Boyd met her husband, Larry, at a squadron officer’s school in Montgomery, Alabama. They wed in 1993. She got involved in volunteer ministry and wanted to go full time, but she hesitated leaving the Air Force. Larry suggested she become a chaplain.

“I was already praying with people, preaching at a local church on Sundays, serving Communion, and working on a master’s in counseling,” she says.

The decision to become a chaplain required resigning her commission, leaving the Air Force, and enrolling in seminary. After being recommissioned as a chaplain in 2000, Boyd joined the staff at the Air Force Chief of Chaplains Office at the Pentagon in 2008. She came under the tutelage of AG Chaplain Cecil R. Richardson, who had overcome similar unfavorable origins.

“Chaplain Richardson was like a father figure to me,” Boyd says. “He was such a godly role model and mentor.”

After initially being ordained with the Church of God in Christ, a predominantly African-American Pentecostal denomination, Boyd affiliated with the Assemblies of God in 2010.

Richardson, who eventually rose to become Air Force chief of chaplains in 2009, calls Boyd one of the most talented, spiritually minded, and godly women he’s ever met.

“Donnette Boyd has an unparalleled record of ministry excellence,” says Richardson, who retired in 2012 as a two-star general, the highest-ranking available to chaplains. “She combines to perfection a keen mind, top leadership skills, and deep pastoral concern.”   

Boyd relishes the chaplaincy role. Her calm demeanor helps her counsel people, often for nonspiritual work and marital issues.

“Chaplains offer hope and a listening ear about struggles people are going through in the home or at work,” Boyd says. “They can talk to us about anything in confidence. We sometimes are the first line of defense in suicide prevention. We help sexual assault victims. We help people heal and connect with their faith.”

In addition to relating to people because of earlier life traumas, Boyd can empathize with those returning from combat. She served as a chaplain in war zones of Iraq and Afghanistan.

Boyd is the first female African-American chaplain promoted to the rank of colonel. She views potential obstacles — being a naturalized U.S. citizen after immigrating, a female, and an African-American — as ministry opportunities.

A youthful looking 51, Boyd has been married 22 years. She and Larry have a 20-year-old daughter, Verily, and 15-year-old son, Joshua.

Source: AG News

AG Next Generation Grant Doing its Job

Brian Rossignol, a graduate of Central Bible College (now a part of Evangel University, Springfield, Missouri), was a 2014 recipient of AGTrust’s AG Next Generation Grant — a grant that was significant for the Rossignols and their ministry.

“The AG Next Generation Grant made a huge difference in our outlook to pay off our student loans and be able to focus on our pastoral ministry,” Brian says. The grant was created to provide assistance to a select number of graduates of AG colleges and universities to help with the repayment of their educational debt and help them move into ministry sooner.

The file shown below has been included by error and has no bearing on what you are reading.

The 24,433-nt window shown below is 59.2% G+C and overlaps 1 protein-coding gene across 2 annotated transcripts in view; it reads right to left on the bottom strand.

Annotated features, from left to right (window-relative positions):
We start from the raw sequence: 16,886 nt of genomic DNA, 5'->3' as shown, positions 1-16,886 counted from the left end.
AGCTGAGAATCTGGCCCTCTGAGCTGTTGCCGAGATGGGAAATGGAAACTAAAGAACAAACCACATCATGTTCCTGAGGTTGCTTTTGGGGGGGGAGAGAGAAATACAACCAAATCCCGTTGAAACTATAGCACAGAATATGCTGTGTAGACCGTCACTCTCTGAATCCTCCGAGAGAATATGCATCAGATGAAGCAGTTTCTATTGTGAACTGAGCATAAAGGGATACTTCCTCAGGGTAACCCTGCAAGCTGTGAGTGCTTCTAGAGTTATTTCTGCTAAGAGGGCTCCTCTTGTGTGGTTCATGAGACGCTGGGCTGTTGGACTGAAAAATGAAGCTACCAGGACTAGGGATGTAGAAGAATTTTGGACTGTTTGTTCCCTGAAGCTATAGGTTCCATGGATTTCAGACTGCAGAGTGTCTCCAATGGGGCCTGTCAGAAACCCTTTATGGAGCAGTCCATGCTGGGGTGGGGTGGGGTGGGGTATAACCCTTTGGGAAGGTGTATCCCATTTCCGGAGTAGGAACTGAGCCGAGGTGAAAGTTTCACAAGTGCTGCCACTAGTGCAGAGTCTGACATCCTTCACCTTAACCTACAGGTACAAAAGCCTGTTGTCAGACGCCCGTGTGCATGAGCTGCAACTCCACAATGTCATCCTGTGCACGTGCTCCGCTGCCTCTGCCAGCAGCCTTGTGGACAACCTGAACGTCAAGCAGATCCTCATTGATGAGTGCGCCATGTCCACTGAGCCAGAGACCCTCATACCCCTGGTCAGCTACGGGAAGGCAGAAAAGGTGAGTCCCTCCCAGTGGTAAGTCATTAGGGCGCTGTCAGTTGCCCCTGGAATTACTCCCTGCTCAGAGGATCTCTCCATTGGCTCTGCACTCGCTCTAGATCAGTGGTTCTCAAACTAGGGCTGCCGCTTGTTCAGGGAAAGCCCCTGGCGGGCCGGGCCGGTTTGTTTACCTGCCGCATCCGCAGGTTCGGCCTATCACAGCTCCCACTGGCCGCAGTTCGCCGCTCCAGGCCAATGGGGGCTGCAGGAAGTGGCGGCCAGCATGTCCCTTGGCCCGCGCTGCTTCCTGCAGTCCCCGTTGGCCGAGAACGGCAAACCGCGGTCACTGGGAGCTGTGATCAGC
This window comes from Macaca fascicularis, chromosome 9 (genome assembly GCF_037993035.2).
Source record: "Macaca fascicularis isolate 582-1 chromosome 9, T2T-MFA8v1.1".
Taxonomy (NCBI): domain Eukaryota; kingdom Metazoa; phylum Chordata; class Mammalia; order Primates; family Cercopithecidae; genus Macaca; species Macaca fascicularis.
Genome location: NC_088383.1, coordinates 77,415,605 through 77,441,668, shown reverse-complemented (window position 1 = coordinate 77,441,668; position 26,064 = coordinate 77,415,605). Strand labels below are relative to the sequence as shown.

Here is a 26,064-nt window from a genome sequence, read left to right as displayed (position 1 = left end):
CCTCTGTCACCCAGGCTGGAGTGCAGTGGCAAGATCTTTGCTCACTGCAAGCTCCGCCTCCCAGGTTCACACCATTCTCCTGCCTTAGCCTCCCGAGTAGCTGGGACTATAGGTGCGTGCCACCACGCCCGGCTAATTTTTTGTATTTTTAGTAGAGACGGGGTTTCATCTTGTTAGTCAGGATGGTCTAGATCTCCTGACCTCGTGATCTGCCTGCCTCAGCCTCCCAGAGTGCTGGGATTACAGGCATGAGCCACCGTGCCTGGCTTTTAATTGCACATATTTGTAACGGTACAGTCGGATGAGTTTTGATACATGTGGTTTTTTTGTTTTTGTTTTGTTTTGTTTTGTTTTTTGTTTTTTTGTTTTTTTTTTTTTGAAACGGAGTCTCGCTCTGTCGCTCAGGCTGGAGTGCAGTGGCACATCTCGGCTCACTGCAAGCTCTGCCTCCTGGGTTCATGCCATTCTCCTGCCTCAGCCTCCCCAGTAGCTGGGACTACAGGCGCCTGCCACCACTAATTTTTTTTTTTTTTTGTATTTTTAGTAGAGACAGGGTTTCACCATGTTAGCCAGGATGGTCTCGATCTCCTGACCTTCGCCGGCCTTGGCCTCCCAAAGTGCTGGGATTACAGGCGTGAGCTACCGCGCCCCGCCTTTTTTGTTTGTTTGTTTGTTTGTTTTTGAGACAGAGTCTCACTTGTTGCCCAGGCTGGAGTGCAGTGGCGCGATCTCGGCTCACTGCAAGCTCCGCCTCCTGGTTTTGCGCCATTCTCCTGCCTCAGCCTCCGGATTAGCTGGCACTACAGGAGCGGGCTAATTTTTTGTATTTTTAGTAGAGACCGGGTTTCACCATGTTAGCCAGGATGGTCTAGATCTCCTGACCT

Today, Brian and his wife, Andrea, serve as lead pastors of Praise Assembly of God in Torrington, Wyoming. Brian is also discipleship director, children’s director, and BGMC coordinator for the AG Wyoming District. 

Brian graduated from college with a degree in church planting and pastoral ministries. He and Andrea have been pastoring Praise Assembly for two years. 

“We are real people who believe in a real God who really cares,” says Brian. “It is amazing to see God’s hand in our growth. Two years ago, our district leadership considered closing the church, but it is alive and well and stronger than it ever has been. We are just so blessed to be here.” 

The Rossignols’ first service at Praise Assembly was in August 2014 with 21 people in attendance. After one year, that number more than doubled to 45 people. The current average attendance is 65. In the past two years, Praise Assembly has launched small groups, a midweek children’s outreach, and several community outreaches. 

The Wyoming District children’s ministries area is growing under Brian’s leadership as well. In June 2016, Wyoming Children’s Ministries had the largest number of campers in its history. Training is being provided to local churches and about 20 of them have implemented one or more of these children’s ministries: Junior Bible Quiz, Royal Rangers, and Girls Ministries. 

“With the help of various partners and churches, the district has been able to reduce the camp registration cost to $40 per camper! Making camp more accessible has revolutionized this ministry,” Brian says. 

Training young leaders like Brian is one of the major initiatives of AGTrust in its efforts to empower future generations for the task of fulfilling the Great Commission. Since 2009, AGTrust has provided 998 scholarships and grants totaling over $2.6 million to students and graduates of the 17 AG colleges and universities.